Tuesday, October 4, 2011
The Descent of the Ganges - Story of Bhagirata
This legend relates to the descent of the river Ganga from the heavens into the earth. The ruler of Ayodhya, King Sagar, an ancestor of Rama, of the solar race performed the Aswamedha Sacrifice 99 times, where each time, the horse that he sent around the earth, returned to his kingdom unchallenged. Indra the King of Gods, in an act of jealosy, kidnapped and hid the horse in the hermitage of Kapila Muni - when the 100th sacrifice was being performed. The sixty thousand sons of Kapila came to the hermitage of Kapila in their search for the horse, and mistaking Kapila Muni to be the abductor, attacked him. An enraged Kapila Muni burnt the 60000 princes to ashes. One of the grandchildren of King Sagar, hearing about the plight of his father and uncles, came in search of Kapila Muni and asked him for a solution to the problem, and was advised that the waters of the river Ganga would miraculously bring back the dead princes to life. His descendant Bhagiratha, continued his efforts to bring the Ganga to the earth from the heavens to purify the ashes of his ancestors and bring them back to life. Bhagirata's prayers were rewarded and the Ganges rushed to the earth; however, the might of the river was too much for the earth to withstand. Fearing a catastrophe, Bhagirata prayed to Shiva, who held out his matted hair to catch the river as she descended, and thus softened her journey to the earth. The Ganga thus became an attribute of Shiva. This manifestation of Shiva is known as Gangaadhara. Bhagiratha patiently led the river down to the sea from the Himalayas; however , being unable to locate the exact spot where the ashes lay, he requested Ganga to follow her own course. The Ganga, therefore in the region of Bengal, divided herself into a hundred mouths and formed the Ganges delta. One of these streams washed the ashes, and offered salvation to the souls of the departed. The island with which this incident is associated is referred to as Sagar Island, where a bathe at the confluence of the river and the sea is considered to be sacred on Makara Sankaranti. Bhagirata's penance and the descent of the Ganges are portrayed in stone at the Pallava heritage site Mahabalipuram near Chennai.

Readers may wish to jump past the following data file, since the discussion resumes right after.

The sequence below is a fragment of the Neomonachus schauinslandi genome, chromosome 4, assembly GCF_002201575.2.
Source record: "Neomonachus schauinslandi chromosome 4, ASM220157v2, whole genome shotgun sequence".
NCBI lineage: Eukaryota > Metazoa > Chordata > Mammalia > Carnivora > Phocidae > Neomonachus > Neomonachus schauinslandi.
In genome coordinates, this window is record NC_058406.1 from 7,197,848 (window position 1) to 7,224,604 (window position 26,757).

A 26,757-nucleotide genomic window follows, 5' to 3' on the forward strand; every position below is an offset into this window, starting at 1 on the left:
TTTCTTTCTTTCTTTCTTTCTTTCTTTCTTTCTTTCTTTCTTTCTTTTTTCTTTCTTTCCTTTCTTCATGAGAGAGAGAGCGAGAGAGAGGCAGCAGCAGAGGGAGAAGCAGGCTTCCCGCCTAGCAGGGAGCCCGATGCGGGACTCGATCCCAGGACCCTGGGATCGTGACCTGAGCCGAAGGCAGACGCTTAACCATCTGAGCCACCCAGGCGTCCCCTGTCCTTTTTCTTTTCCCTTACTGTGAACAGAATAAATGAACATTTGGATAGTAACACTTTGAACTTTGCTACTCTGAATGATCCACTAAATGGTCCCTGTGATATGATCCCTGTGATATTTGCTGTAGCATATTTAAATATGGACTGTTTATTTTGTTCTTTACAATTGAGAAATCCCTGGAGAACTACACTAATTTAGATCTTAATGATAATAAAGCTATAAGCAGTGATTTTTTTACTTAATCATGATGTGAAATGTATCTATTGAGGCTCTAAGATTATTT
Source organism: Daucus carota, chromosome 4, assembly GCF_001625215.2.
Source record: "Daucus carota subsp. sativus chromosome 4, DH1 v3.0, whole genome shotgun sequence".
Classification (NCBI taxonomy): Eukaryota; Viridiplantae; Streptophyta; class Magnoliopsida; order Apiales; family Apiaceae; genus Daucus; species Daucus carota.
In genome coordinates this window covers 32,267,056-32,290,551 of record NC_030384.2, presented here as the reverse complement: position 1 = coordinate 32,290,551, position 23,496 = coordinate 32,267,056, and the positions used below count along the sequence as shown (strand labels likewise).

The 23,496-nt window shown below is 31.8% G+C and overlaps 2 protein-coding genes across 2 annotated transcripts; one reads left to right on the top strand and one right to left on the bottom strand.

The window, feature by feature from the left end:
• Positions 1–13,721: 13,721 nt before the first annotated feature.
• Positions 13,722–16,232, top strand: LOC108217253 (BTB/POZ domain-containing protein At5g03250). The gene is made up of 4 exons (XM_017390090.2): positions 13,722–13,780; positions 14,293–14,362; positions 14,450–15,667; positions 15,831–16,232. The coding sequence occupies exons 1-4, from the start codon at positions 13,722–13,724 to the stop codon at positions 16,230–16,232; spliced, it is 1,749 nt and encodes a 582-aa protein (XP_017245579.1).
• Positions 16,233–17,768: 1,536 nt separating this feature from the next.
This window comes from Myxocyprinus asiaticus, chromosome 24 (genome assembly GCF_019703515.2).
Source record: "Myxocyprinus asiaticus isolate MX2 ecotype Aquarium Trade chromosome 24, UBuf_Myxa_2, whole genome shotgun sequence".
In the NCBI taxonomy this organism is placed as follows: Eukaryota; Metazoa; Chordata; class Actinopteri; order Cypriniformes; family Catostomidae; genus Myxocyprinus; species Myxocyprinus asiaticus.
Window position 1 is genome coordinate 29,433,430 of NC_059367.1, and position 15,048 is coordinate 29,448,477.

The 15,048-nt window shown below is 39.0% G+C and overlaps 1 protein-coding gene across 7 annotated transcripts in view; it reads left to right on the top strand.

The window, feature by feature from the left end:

Posted by Venkataramanan Ramasethu